It doesn't work for everybody. I'm really tired of people telling me I'm less enlightened (or magickal, or whatever) then they are or I'm just not trying hard enough or just need to adjust my attitude, because I can't do a better job controlling the chemicals in my brain.

I guess I've gotten used to overreacting -- I'm sorry for offending.

Anonymous said...

I had thought I was replying to Ellen.

No, I certainly don't know you or what you've gone through. I'm very glad that sort of thing works for you.

It doesn't work for everybody. I'm really tired of people telling me I'm less enlightened (or magickal, or whatever) then they are or I'm just not trying hard enough or just need to adjust my attitude, because I can't do a better job controlling the chemicals in my brain.

I guess I've gotten used to overreacting -- I'm sorry for offending.

tinkerbell the bipolar faerie said...

Anon ... I get you, what you mean. Having been in the psych ward ... having come so close to wanting to take my own life, that it required strangers to "incarcerate" me in order to save me from myself ... having endured all that ... I do, as you say, tire of hearing how some sort of new-fangled enlightment exercise will cure me. I think because those pieces of advice, while well intended, sort of come off as blame-the-victim.

I appreciate and am so glad that this has helped others ... but, some understanding of the chemistry, the physiology of mood disorders would go a long way to relieving that feeling that we get from others ... c'mon. snap out of it.

I guess I just want to point out what I feel unsure that people get. Those of us who need those awful admissions to the psych ward, those of us who need the care of a shrink, those of us that need pharmaceutical just to be able to function ... we are not weak, or necessarily lacking enlightenment. Each mind requires a specific recipe of care.

I hope I don't come off as too overreactive, or petulant. I just feel that the biggest disabling thing about depression is peoples' failure to really get it.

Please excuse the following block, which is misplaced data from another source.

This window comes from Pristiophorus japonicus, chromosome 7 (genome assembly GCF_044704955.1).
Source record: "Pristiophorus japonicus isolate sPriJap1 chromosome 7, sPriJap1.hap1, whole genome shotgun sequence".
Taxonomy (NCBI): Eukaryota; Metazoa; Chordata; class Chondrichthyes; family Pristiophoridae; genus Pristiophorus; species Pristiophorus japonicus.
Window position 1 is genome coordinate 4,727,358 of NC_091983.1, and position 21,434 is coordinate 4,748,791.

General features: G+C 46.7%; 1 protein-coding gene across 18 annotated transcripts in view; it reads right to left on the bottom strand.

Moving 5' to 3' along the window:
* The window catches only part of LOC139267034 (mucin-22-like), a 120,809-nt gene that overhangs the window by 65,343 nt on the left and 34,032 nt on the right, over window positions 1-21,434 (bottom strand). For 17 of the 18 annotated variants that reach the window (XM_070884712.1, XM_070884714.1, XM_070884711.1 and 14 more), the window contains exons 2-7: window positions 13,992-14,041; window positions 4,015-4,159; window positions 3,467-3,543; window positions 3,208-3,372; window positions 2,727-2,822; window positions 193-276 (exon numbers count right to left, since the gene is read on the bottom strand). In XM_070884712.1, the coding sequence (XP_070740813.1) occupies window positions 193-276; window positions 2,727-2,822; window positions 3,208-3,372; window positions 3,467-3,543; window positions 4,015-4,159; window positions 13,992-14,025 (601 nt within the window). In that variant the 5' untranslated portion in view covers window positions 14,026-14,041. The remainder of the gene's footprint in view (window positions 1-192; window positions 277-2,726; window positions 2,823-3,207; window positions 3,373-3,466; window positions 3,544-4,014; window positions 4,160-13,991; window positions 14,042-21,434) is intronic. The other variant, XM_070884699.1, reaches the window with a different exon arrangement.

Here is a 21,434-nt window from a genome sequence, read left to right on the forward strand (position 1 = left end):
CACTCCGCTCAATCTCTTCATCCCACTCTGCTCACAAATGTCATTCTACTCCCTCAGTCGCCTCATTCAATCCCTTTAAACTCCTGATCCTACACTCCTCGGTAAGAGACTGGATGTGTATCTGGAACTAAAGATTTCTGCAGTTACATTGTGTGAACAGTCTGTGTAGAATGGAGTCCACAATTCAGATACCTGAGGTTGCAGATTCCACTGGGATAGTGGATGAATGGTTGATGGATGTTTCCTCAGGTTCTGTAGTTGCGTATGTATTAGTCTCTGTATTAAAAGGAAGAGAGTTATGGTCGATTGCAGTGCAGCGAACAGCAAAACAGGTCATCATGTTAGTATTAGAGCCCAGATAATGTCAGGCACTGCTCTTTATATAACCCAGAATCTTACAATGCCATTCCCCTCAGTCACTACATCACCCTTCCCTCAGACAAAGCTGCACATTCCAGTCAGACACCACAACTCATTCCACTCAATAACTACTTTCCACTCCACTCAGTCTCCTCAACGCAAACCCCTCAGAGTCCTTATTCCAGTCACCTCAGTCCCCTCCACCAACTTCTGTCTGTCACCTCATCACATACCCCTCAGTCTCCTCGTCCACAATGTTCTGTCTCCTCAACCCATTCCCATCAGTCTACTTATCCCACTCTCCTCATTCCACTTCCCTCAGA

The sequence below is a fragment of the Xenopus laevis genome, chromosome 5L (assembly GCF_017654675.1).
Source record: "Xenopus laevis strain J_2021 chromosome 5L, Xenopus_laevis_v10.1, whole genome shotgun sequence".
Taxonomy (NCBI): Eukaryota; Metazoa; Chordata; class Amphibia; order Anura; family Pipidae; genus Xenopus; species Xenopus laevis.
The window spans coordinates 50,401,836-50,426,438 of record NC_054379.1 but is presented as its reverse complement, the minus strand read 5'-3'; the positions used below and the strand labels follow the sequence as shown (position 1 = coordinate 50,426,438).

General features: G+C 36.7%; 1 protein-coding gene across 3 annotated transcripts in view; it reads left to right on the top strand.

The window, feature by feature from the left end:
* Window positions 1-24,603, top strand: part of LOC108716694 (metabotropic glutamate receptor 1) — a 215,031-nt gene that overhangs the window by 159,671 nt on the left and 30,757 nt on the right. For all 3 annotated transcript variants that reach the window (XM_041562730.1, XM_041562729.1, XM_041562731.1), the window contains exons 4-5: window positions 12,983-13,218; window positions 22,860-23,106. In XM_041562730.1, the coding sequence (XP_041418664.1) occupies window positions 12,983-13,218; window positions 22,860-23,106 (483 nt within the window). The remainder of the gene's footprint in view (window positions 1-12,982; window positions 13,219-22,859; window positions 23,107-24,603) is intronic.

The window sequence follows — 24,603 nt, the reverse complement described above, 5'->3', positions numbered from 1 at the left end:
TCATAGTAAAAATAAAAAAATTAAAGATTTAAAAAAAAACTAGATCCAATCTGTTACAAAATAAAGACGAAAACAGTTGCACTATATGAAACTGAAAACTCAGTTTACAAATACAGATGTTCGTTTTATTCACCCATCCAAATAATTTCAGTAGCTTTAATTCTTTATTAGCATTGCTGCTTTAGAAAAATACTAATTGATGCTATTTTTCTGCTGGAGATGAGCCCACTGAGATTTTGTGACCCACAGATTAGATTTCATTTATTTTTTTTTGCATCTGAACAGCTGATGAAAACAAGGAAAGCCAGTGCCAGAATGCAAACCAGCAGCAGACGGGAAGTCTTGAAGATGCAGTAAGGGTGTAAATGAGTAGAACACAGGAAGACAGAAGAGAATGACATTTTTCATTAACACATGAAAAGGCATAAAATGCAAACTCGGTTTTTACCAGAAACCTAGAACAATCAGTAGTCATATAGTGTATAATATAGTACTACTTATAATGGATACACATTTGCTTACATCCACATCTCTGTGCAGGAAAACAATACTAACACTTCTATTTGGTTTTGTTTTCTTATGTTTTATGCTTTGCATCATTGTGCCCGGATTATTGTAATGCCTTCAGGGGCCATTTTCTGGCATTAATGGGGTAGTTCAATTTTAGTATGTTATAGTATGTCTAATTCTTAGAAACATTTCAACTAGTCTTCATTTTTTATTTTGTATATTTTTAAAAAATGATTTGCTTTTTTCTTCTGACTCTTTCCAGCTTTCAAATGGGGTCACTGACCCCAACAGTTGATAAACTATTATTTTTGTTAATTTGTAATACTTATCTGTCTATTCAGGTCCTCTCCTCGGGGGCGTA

Christine Claire Reed said...

Usually when I write these posts, I have a "disclaimer" at the head. I didn't think I needed that any more but will not make that mistake again.

As someone who has spent time cutting herself and starving herself and all manner of things, I am certainly not insensitive to people's need for "outside" help.

I have just worked this in my own way, knowing that (FOR ME) the chemicals came because of REAL THINGS that HAPPENED. Those things had to be dealt with and once they were/are, I am able to process and have finally, finally, finally moved on after an entire life of trying to do so.

I would never, ever blame the victim. It sickens me how quickly our culture does that, actually. We expect children to stay with abusive parents and tell adults to forgive the people who, basically, perpetrated crimes against them.

***** said...

Yes, I hear you. The reason I found this post is that I have been searching for confirmation of my own thoughts. I suffer from dsepression and I forget things, greatly. I came to point of not knowing how to go on. And than I begun to thank God or Universe or Life for my condition. No reasoning why, or so on. What I have realised is that not only I have to be thankfull for it, but I have to be happy about it. When I can do it, it is mirracle in real life. I can not concentrate allways, it takes practice, but it is possible. You are cured, automaticly. Couse how can illness be something you feel good about. Hope this helps someone.